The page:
How to Cultivate Your Climbing Calluses

For a begin­ning climber, the first cal­lus­es feels like a major mile­stone. At first, you think it means your future climbs will no longer be killer on your hands and they won’t be rubbed raw by the rock any­more. So you let your cal­lus­es build out of con­trol, yel­low and hard­ened, and then one day you’re climb­ing and your cal­lus rips off com­plete­ly leav­ing extra-raw skin below. And it hurts. Oh boy, does it hurt. That’s not say you shouldn’t build up your cal­lus­es, but they do need to be tak­en care if you don’t want them snag­ging on a climb.


What you’ll need
Pumice stone or sand­ing paper
Skin balm or salve

Build­ing the ini­tial callus
This is the eas­i­est part of cal­lus main­te­nance since all you real­ly need to do is start climb­ing. After the first cou­ple of times on the rock, you should start to notice cal­lus­es form­ing on your palm and under­neath your knuckles—basically any­where that rubs on the rock.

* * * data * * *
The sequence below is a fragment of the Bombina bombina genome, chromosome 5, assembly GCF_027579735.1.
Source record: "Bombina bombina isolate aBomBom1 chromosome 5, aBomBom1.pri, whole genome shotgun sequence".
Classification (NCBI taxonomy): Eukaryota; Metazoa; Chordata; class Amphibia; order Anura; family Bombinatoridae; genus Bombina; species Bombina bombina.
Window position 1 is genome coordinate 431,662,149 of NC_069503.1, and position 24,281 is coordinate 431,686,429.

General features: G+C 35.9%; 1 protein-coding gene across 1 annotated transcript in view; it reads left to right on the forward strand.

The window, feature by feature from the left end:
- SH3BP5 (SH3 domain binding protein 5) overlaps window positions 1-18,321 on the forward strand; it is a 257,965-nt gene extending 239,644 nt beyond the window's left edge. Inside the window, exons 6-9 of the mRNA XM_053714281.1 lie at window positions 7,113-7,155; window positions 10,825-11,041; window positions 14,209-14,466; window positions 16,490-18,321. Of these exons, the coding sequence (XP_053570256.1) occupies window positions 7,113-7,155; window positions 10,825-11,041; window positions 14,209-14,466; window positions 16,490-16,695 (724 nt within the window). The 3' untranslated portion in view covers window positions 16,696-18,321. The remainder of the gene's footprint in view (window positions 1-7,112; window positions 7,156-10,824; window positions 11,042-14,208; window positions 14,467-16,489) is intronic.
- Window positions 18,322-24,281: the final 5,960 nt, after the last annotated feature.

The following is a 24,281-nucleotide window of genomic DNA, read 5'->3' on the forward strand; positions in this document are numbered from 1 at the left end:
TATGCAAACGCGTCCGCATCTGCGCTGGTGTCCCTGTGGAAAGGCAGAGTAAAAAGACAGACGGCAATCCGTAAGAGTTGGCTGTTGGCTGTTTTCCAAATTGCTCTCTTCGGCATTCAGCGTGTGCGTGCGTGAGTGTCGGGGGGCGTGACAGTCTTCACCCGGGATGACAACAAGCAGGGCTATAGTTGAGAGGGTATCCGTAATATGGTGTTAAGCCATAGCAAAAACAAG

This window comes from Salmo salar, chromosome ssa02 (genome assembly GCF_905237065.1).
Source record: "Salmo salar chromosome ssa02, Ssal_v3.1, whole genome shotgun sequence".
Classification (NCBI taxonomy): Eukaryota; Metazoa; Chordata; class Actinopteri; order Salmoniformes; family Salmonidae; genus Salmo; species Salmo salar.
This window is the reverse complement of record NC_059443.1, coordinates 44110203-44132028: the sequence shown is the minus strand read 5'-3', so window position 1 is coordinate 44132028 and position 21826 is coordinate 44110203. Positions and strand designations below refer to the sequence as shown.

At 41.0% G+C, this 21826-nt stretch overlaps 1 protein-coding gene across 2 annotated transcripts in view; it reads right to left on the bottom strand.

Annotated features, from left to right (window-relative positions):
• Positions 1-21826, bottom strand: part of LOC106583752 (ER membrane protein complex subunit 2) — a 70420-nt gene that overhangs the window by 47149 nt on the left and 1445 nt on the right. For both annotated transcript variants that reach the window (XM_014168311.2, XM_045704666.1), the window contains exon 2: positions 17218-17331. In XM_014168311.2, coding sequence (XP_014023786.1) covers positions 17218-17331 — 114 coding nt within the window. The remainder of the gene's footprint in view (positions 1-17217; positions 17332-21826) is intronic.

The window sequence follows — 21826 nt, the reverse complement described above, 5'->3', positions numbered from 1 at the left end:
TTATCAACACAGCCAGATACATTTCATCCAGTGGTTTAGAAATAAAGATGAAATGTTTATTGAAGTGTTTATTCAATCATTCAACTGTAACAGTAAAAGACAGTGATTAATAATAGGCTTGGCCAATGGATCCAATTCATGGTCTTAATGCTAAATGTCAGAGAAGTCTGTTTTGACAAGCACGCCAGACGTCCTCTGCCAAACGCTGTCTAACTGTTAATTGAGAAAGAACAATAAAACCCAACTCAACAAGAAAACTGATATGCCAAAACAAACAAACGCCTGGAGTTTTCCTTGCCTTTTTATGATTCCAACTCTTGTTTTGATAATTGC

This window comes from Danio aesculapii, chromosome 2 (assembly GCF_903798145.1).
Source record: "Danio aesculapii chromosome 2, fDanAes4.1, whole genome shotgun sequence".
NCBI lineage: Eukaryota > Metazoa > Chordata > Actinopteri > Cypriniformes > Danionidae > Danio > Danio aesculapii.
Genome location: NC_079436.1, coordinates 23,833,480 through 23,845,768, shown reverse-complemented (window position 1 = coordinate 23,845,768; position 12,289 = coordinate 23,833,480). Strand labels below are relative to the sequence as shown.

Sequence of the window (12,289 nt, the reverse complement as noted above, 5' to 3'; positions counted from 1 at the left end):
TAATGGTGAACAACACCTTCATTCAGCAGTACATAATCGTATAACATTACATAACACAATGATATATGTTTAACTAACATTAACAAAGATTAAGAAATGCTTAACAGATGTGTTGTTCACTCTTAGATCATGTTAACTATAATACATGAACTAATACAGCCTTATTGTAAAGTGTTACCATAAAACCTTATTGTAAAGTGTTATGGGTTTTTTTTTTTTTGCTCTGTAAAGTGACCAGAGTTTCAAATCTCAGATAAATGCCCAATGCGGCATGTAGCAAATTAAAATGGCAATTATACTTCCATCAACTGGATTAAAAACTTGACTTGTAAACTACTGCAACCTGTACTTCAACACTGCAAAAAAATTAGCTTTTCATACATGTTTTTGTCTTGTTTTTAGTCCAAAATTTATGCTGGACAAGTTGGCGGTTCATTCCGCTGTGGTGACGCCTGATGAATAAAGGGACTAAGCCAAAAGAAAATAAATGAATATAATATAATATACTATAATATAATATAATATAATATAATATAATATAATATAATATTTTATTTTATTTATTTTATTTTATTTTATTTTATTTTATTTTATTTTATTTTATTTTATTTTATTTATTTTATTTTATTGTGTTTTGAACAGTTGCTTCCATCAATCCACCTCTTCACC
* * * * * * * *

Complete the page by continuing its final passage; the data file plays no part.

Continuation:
Sand­ing the callus
Cal­lus­es don’t grow like reg­u­lar skin. They build up over time and grow a lit­tle irreg­u­lar­ly, so you need to sand them down to be lev­el with the rest of your skin. To do that, you’ll need a pumice stone, though even a sand­ing paper can work as well. It might seem a lit­tle scary tak­ing some­thing so rough to your hands, but it won’t hurt so long as you don’t rub your entire cal­lus off. It’s eas­i­er if the skin is soft from a show­er because the cal­lus will rub down with less effort. What­ev­er you do, don’t pick at your cal­lus­es. Sand them down. Do not pick.

Salv­ing your skin
If you do tear your cal­lus on a climb or your hands feel par­tic­u­lar­ly raw, it’s nice to have some skin balm or salve on hand so you can give them a lit­tle bit of mois­ture. Rub it into your hands before bed—not too much, you don’t want to over­sat­u­rate them—and let it soak in overnight.

Rest­ing between climbs
The best way to let your hands rest is to, well, rest. Climb­ing too much back to back will be hell on your hands and there’s no way around it, with or with­out calluses.